Federal Court fails to "encompass" new guidelines for patentability
Those with inventions in information and communications technology (ICT) were hoping that the Australian Full Federal Court would provide some much-needed guidance for how to assess whether computer-related inventions are patentable in Australia.
Why is guidance needed?
As readers may know, to be patentable both New Zealand and Australia, an invention must be a "manner-of-manufacture", this requirement coming from the British Statute of Monopolies of 1623.
In most fields of technology, products and processes have no trouble fulfilling this requirement. However, the concept of manner-of-manufacture has proven difficult to apply in new fields of technology. The statute was written at a time when prominent inventions included knitting machines and the pendulum clock.
In recent years, a number of Australian Federal and High Court Decisions have considered the concept of manner-of-manufacture. The Judges in these decisions have considered principles from U.S. and European patent law, providing sometimes contradictory commentary which IP Australia has been required to interpret. IP Australia's resulting current practice in this difficult area has been characterized as "a mess". It was widely anticipated that the Encompass decision would clarify how patentability should be assessed in Australia.
What concepts had the Australian courts adopted from U.S. and European patent law?
In recent years, the U.S. Supreme Court has created "judicial exceptions" to what is patentable, effectively carving out some technologies from being patentable. European/UK patent law has four categories of "exclusions" to what is patentable.
The Australian courts have adopted some principles of the "judicial exceptions" from U.S. patent law, and some principles of "exclusions" from European/UK patent law. These principles have been listed as a range of matters for Australian decision makers to consider. Despite a lack of judicial authority, IP Australia has also adopted a version of the European/UK Aerotel test a bone of contention for patent applicants.
How was the Encompass decision expected to help?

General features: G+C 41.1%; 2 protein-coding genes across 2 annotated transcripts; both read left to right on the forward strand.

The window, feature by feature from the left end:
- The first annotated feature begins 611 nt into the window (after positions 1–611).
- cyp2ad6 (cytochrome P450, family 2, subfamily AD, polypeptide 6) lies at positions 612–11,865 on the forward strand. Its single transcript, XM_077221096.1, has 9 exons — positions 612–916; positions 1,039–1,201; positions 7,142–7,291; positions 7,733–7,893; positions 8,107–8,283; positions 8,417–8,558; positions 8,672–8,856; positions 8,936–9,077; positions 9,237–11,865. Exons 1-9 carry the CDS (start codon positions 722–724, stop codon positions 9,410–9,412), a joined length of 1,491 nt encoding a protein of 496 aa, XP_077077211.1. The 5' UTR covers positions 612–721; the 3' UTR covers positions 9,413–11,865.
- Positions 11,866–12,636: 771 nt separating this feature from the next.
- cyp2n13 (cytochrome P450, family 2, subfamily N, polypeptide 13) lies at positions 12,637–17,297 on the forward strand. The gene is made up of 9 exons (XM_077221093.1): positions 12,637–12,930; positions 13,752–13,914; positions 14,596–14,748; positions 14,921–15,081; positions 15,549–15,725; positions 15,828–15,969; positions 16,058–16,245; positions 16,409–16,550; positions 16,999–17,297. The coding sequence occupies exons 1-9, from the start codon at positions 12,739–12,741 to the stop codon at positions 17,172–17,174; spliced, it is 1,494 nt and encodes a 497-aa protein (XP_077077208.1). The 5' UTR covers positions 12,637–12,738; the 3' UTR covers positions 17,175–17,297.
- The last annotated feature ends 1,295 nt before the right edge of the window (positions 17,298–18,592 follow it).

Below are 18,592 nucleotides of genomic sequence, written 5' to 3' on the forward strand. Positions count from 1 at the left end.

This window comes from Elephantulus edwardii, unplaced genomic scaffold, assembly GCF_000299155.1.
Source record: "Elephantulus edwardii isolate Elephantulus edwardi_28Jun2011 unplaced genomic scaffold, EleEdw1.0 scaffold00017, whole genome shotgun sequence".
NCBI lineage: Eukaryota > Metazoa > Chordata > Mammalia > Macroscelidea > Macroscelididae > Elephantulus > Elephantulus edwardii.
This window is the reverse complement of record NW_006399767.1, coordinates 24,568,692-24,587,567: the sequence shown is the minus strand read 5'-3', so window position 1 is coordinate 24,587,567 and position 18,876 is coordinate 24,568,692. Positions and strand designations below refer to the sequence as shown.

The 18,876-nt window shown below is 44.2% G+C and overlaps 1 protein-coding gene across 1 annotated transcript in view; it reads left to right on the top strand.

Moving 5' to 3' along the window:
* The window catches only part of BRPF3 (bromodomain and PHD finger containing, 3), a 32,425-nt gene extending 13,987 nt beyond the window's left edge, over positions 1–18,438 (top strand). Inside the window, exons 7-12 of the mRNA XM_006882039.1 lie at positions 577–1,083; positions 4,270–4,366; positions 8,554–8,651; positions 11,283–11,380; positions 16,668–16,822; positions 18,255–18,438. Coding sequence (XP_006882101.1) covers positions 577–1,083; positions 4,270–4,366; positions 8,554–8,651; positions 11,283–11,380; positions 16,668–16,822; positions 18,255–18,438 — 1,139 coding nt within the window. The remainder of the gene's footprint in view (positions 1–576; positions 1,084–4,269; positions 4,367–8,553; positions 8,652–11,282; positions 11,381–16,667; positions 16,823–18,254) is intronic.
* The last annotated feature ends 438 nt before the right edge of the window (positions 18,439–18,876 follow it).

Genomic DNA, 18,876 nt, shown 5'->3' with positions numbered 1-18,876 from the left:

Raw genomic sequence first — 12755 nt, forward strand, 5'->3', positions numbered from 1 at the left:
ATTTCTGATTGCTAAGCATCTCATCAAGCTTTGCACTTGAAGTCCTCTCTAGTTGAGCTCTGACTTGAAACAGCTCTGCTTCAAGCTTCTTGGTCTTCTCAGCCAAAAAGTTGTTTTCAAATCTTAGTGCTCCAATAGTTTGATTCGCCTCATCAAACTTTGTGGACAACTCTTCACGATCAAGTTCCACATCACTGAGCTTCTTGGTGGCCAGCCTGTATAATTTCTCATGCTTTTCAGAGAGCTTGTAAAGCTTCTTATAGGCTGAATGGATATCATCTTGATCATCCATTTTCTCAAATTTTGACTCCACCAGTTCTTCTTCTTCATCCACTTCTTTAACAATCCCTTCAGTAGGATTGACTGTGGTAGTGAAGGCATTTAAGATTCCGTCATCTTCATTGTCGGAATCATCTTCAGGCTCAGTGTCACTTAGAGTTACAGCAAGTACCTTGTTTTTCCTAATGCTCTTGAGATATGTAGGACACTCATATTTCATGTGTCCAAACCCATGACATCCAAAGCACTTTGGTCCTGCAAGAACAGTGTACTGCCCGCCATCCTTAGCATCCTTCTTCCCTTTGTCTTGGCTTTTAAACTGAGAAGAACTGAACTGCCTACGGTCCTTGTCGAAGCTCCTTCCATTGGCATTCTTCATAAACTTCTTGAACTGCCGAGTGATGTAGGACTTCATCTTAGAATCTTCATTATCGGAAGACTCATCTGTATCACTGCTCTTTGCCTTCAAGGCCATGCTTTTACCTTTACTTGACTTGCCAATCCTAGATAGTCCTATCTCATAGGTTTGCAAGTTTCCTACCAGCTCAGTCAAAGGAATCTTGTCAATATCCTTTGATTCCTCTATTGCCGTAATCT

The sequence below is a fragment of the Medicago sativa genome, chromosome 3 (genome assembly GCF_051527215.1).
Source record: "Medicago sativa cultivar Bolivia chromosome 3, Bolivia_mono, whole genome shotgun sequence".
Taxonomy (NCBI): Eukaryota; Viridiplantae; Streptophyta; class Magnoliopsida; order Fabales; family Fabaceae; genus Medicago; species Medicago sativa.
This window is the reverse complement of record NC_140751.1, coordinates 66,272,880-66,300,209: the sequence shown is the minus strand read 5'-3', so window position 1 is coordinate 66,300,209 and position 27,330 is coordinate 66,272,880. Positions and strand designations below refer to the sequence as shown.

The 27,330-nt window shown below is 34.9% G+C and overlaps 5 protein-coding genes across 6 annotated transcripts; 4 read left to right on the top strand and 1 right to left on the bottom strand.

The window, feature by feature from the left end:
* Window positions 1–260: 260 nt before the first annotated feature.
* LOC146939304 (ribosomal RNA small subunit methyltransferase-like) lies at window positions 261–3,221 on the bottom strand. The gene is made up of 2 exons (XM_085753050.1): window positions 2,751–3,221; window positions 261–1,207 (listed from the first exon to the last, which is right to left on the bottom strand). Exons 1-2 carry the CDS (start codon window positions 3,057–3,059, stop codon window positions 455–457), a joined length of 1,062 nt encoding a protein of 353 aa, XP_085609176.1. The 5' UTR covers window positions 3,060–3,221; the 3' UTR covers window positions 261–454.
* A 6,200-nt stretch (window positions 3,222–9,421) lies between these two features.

The panel of five judges in the Encompass appeal were expected to either affirm, or reject, particular aspects of the approach of the lower court, including the extent to which the prior art should be considered in the assessment of manner-of-manufacture. Sadly, the Court's decision did not deliver the hoped-for guidance.
Encompass' appeal was in respect of the earlier judgement in which Encompass' two innovation patents, challenged by InfoTrack, had been found invalid for not being a manner-of-manufacture. The patents related to a computer-implemented method and apparatus for displaying information relating to business entities, in order to provide business intelligence.
The appeal focused on two points: that the inquiry into patentability should be distinct from the inquiry into novelty and inventive step (the primary Judge had referred to known methods in his assessment of patentability); and that it was not proper to require an "improvement in the computer" for patentability, as the primary Judge appeared to have done.
What did the Full Court find?
The Full Court found that Encompass' reading of the earlier judgement was incorrect: the primary Judge's choice of words suggested that, in his consideration of manner-of-manufacture he had considered "other, conceptually distinct elements of patentability"; but whether or not he had done so, his conclusion that the claims were not for a manner-of-manufacture was correct.
The Full Court also found the primary Judge had not required an improvement in the computer's functionality, but that his comments in that respect were part of his inquiry into whether the subject matter was patentable.
An upcoming decision which may shed further light on these issues will be the appeal of the Commissioner of Patents of the Federal Court's finding that Rokt Pte Ltd's invention of a "dynamic, context-based advertising system" is patentable - stay tuned.